This has been an exciting week as far as progress for my King No Crown movie goes.
After a two-week setback that was caused by converting my entire film over to a newer version of Final Cut Pro, I finally finished redoing the color and most of the sound. This allowed me to get the film back where it was before I decided to convert it. Even better, because I now have more powerful features than I did before, things are actually looking and sounding better than they did before. Initially, I wasn’t happy about sacrificing two to three weeks redoing work I had already done but, now that it’s finished, I’m convinced it was worth it. It looks and sounds better than it did before all this, which is all that I could ask.
This week, I started working on a trailer for the film.
To be honest, I didn’t just start working on the trailer this week; I actually started the process a couple months ago.
As a guy with a background in Information Systems, I try to look at things analytically before I make any decision. In this case, I decided that I needed to sit down and study movie trailers before I tried to make my own. Then, once I understood the mechanics behind them, I could try to apply what I learned about movie trailers to my own movie.
So I made a youtube playlist of about fifteen documentary movie trailers and watched them one-by-one, taking notes of what I as watching. What I found out was that even though every film was different, every trailer contained most of the same elements. The order of these different elements varied in each trailer, but some form of each element was always there, used in combination with others.
This blog will get too long if I get into all of them, but here are a few of the elements:
Establishing Shots – These are the shots that set the tone and environment of the movie. They set the mood and prepare the viewers mind for the environment and context in which the story takes place. If a film is about somebody in college, then most trailers start out with establishing shots of the college campus or a classroom setting.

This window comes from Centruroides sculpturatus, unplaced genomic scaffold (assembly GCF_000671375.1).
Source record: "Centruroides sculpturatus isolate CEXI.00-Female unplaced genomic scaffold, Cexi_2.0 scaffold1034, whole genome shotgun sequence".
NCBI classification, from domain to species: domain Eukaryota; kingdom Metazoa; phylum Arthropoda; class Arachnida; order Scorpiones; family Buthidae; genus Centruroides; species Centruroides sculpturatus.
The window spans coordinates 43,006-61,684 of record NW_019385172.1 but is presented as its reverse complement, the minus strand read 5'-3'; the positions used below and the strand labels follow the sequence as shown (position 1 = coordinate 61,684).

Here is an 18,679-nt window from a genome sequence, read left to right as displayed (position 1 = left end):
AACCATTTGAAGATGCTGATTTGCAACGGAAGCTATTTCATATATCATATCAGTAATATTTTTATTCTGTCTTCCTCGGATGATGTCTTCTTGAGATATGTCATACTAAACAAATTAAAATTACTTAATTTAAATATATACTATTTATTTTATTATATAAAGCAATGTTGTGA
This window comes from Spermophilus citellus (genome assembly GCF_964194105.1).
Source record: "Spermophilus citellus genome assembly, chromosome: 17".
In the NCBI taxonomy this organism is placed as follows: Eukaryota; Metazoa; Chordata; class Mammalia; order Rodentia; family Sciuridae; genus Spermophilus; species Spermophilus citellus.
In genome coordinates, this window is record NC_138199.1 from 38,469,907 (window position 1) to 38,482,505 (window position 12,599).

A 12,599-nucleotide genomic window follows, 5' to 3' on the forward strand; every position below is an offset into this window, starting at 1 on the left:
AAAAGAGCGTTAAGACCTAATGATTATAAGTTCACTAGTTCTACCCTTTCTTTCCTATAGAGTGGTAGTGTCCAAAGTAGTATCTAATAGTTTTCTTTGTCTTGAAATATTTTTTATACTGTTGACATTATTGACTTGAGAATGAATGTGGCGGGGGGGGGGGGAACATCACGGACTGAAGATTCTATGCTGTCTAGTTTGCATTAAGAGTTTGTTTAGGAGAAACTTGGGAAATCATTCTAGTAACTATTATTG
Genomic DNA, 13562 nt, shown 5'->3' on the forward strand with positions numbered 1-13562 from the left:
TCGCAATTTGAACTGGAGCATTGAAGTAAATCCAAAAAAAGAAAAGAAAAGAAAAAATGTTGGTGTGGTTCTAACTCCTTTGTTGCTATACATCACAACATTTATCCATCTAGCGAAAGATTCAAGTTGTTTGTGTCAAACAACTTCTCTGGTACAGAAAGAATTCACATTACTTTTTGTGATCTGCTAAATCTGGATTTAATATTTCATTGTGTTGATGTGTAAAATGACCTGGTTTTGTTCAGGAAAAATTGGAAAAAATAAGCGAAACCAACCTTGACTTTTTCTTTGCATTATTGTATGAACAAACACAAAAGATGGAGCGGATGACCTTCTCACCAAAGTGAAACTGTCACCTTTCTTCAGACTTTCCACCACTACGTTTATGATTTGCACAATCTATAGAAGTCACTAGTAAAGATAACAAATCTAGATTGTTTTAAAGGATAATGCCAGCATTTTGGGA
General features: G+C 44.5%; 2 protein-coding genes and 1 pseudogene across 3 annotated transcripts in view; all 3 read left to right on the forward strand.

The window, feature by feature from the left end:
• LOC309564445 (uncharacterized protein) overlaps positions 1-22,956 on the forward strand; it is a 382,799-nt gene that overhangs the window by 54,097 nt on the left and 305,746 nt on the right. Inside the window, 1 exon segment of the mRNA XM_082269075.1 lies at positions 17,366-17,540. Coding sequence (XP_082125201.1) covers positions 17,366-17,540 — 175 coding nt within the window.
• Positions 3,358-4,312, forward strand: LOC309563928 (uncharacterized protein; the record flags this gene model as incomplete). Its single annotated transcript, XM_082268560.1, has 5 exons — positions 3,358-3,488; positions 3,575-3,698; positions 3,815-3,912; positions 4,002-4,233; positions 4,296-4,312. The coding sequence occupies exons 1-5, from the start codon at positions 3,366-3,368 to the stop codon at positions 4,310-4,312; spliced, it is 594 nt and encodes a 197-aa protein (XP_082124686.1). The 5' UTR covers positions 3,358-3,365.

Statement of Desire – The basis of most stories is that a character wants something and has obstacles to overcome to get it. This desire creates tension and what they do to achieve their goal creates conflict. In Lord of the Rings, Frodo’s desire was to destroy the ring. This led to all sorts of tension because he left his comfortable home and was met by other characters who wanted the ring for their own power. This creates tension and conflict, which makes for a good story.
Film Premise – Many films actually come out and state what their premise is. Others explain it through images and say nothing. Think about movies like “Super Size Me” where in the trailer Gordon Spurlock says “I wondered what would happen if I only ate McDonalds?” That’s the premise of the movie. To find out what happens, we have to watch the movie.
Film Title – Sometimes a trailer shows the title at the beginning. Sometimes they wait until the end. Sometimes they don’t put the name of the film in it the trailer at all to create more suspense. How it’s done is really up to the individual. But how and when the title of the film is shown is a pretty important part of a trailer.
Those are just four elements of a trailer, but there are many more. What’s important to understand is that what seems to be very complicated on the surface is often built from a set of easy-to-understand smaller pieces. These pieces may be randomly ordered, which makes them hard to recognize at first, but they are always there.
Once I was able to break down these elements and list how each of the trailers I watched used them, I could then see how they could be applied to my film and it’s trailer. Mind you, this was done before I ever sat down to edit a single frame of footage at the computer. This was me studying the form, taking notes, and deconstructing it on paper. It wasn’t a short process, but breaking it down like this gave me a lot of confidence that when the time came, I would be able to make my own trailer.
So that’s where I am now. I started a couple of days ago and estimated that it would probably take about a week to get a solid first draft. Then from there it would just be a matter of tightening it up and making some different variations of it to make sure I’m covering all the bases.
One of the reasons I thought it would be cool to share this is because I obviously didn’t go to film school. I have read a great deal about it and take the craft seriously, but I am no expert. Yet, here I am doing what was in my heart to do. It goes to show you that–despite what other people may think–there is almost nothing you can’t do if you are willing to commit the time and effort to it. Never let negative inner-dialog tell you that you can’t do something. I am not the most talented person, but I am willing to work harder than everybody else to learn what I need. And as long as you’re willing to do that, you can figure anything out, and do anything you set your mind to.
That’s it for now. I’ll have another update next week,
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